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I'm running Linux Mint on an SSD. I've read how one optimization is to disable journaling. However, when I run the command:

sudo mke2fs -t ext4 -O ^has_journal /dev/sda1

I get an error saying that the drive is busy. Well, of course it's busy, that's where the whole OS is.
How can I disable this?

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As in all *nix systems, you have to go into single maintenance user mode, unmount the volume and then do your changes from there. Otherwise the other option is to carry the drive over to another system, install it as a secondary drive, leave it umounted and carry on the operation from there. – Fiasco Labs Dec 8 '12 at 22:30
Well, I'm pretty much an idiot, so not sure how to enter single maintenance user mode. It looks like I can do that through the grub boot menu, but I don't know how to get that menu to show up. – Andi Jay Dec 9 '12 at 0:02

As written in the manpages mke2fs is used for creating new filesystems, not changing existing ones.

I think the tool you are looking for is tune2fs, it can use the same parameter:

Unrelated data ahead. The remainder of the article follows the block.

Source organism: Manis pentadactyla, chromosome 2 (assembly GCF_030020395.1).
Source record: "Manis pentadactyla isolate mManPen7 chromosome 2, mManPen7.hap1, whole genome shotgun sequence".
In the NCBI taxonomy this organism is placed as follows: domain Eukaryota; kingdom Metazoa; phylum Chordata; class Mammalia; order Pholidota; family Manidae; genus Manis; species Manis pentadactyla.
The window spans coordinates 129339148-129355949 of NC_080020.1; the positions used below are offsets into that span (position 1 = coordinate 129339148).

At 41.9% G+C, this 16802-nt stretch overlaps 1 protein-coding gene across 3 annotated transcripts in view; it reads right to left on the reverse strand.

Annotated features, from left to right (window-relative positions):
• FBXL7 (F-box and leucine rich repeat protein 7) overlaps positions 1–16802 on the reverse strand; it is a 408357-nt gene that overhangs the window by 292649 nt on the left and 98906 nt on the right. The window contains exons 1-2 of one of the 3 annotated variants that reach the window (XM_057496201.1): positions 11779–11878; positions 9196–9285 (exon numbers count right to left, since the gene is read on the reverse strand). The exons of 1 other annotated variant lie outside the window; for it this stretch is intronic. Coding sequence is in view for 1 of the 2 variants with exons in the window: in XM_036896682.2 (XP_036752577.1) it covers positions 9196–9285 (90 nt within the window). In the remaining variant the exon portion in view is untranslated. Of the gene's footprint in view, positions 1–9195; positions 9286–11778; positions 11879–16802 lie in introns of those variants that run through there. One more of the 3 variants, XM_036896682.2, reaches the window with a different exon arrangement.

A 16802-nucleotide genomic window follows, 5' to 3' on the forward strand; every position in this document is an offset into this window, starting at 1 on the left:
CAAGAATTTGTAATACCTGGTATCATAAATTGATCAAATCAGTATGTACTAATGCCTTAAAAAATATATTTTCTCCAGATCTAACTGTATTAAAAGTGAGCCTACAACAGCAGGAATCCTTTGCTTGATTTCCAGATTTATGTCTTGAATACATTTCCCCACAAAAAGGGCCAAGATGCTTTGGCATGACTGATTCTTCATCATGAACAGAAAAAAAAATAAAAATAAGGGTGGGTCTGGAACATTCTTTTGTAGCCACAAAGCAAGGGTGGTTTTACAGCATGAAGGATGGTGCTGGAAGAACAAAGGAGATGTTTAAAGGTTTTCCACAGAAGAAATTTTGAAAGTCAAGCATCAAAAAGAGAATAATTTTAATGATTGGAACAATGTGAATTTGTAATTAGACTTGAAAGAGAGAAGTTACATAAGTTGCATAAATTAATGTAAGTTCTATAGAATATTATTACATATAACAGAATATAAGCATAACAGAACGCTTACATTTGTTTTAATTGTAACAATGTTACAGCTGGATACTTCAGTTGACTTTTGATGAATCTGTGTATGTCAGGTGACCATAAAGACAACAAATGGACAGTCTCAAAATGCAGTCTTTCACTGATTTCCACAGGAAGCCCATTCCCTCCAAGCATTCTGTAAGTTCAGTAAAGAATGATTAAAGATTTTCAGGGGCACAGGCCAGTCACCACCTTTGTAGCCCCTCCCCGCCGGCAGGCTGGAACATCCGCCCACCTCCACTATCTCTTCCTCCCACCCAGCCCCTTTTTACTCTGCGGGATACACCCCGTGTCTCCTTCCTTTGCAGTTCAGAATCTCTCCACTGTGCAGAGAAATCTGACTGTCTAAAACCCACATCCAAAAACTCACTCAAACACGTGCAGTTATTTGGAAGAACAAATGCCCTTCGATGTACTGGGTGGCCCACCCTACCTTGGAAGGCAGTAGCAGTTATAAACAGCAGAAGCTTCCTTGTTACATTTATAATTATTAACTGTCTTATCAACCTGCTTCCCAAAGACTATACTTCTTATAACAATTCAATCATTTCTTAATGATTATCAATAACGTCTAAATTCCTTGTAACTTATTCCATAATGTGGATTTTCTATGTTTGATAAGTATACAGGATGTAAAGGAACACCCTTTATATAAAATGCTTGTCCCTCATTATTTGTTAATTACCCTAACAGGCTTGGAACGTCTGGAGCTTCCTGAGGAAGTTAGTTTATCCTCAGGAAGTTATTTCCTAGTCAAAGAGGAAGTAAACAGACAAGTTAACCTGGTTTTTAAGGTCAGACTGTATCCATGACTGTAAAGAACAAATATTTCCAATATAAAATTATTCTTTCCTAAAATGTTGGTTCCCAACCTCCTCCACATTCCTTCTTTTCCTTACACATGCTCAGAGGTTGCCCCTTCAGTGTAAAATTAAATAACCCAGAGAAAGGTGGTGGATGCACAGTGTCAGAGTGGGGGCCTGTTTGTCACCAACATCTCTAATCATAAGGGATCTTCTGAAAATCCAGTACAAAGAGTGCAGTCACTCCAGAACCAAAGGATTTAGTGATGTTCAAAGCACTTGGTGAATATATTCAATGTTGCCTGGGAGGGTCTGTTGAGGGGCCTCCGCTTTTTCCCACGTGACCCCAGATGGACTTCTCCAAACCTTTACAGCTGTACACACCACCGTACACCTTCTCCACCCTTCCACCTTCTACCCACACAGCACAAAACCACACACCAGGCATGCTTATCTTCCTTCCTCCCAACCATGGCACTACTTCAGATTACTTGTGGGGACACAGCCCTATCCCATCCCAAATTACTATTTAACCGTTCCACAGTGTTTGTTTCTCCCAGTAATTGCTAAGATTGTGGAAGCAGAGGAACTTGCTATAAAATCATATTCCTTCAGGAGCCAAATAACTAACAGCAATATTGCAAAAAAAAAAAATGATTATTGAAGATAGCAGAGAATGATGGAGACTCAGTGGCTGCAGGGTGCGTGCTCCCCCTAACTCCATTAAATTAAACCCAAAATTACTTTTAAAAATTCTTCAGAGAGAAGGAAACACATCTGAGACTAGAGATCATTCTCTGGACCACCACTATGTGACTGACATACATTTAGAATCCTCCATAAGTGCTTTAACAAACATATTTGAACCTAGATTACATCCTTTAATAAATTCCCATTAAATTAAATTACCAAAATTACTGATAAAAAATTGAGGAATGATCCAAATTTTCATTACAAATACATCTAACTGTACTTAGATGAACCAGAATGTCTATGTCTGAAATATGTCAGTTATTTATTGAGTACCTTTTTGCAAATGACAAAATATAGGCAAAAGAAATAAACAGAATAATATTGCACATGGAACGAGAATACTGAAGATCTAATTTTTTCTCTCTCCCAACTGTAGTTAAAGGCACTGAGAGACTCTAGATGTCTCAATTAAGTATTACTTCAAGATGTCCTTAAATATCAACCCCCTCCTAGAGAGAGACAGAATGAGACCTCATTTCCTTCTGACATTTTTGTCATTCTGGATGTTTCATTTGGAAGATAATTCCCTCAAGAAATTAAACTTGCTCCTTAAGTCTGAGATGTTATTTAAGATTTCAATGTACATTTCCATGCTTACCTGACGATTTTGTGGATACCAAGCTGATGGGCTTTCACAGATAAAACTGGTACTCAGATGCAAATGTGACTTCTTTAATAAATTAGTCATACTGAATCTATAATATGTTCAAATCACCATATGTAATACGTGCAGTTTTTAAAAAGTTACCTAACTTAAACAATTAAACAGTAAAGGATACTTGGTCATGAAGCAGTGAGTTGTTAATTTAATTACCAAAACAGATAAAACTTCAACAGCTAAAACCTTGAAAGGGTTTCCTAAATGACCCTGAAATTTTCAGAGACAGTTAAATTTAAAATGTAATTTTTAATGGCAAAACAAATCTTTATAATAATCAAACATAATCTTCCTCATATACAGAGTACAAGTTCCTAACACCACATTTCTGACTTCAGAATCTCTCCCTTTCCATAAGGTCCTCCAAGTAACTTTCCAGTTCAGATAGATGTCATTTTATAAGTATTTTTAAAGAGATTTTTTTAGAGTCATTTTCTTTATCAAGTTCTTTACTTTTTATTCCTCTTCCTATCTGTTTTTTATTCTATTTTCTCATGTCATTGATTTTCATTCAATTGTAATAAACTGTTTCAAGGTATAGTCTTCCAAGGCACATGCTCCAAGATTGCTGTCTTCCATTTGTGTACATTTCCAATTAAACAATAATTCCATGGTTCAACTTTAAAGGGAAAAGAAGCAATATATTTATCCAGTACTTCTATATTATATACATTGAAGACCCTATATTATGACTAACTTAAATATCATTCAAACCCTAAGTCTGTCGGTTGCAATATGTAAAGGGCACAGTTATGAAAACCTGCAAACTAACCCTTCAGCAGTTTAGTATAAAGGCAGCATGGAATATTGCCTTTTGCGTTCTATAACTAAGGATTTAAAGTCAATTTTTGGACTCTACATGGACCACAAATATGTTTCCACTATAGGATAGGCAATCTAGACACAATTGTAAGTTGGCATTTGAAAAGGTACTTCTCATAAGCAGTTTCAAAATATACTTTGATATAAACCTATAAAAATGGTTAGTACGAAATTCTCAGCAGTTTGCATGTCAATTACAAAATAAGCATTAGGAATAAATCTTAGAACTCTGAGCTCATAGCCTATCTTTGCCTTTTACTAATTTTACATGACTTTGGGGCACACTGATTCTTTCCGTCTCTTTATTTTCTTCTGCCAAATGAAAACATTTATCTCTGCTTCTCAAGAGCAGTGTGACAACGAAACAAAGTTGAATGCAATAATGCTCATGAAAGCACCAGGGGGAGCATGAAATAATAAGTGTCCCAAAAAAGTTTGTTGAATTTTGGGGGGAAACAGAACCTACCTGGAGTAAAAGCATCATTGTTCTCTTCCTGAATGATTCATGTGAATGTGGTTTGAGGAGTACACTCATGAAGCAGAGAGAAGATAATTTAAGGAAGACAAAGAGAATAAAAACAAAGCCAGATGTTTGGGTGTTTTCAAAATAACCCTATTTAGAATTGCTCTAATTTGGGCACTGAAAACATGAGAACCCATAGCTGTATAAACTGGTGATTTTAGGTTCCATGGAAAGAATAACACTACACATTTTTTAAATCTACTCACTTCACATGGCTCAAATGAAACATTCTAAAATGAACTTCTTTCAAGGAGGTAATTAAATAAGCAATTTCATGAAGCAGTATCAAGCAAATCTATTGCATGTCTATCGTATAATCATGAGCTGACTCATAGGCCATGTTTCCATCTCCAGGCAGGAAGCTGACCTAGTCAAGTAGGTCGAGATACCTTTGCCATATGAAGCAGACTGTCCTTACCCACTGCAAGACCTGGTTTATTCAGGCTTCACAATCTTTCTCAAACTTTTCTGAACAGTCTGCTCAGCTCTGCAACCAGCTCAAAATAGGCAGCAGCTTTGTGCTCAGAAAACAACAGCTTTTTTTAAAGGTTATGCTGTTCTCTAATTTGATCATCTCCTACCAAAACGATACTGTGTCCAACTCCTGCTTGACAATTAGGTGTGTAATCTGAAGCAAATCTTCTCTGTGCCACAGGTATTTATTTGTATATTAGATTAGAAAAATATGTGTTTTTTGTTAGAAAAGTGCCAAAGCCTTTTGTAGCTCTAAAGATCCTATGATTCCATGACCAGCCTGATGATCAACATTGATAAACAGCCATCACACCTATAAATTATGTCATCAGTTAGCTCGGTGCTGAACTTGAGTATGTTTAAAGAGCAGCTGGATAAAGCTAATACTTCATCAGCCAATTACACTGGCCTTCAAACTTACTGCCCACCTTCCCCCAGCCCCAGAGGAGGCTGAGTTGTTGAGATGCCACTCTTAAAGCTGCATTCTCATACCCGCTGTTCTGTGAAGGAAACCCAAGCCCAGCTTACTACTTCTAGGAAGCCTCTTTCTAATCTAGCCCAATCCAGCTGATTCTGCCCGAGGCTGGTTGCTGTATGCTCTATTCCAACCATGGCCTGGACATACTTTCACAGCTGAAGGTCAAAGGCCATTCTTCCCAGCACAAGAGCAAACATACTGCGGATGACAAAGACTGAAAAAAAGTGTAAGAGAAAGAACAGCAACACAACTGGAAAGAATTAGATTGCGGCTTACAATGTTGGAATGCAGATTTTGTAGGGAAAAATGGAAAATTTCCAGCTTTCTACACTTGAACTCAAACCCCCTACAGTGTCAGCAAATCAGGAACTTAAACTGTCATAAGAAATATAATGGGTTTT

tune2fs -O ^has_journal /dev/sdXY

Whatever you do, make a backup before you play with filesystems.

You might have to use the -f (force) parameter.
Check the manpages with man tune2fs before using the tool (and make a backup, seriously).

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I will look into that. Thanks. – Andi Jay Dec 9 '12 at 0:03
@AndiJay, using the command you attempted (mke2fs) would have caused you to loose all your data since a new filesystem would have been created, overwriting your existing one. It is the equivalent of the windows "format" command. – terdon Dec 9 '12 at 0:22
I don't mind if I wipe everything by mistake. There's nothing important in the machine. – Andi Jay Dec 9 '12 at 0:28
ok, I made a bootable USB key off the mint .iso. I booted into recovery mode, adn I was able to run the tune2fs command. My question is, how can I confirm that journalling was actually shut off? – Andi Jay Dec 9 '12 at 0:51
+1, Worked for my pen-drive on Arch without forcing. But I think you mean tune2fs -O ^has_journal /dev/sdXY (forgot the 2); that may cause confusion for future readers. – JMCF125 Jan 24 '14 at 20:58

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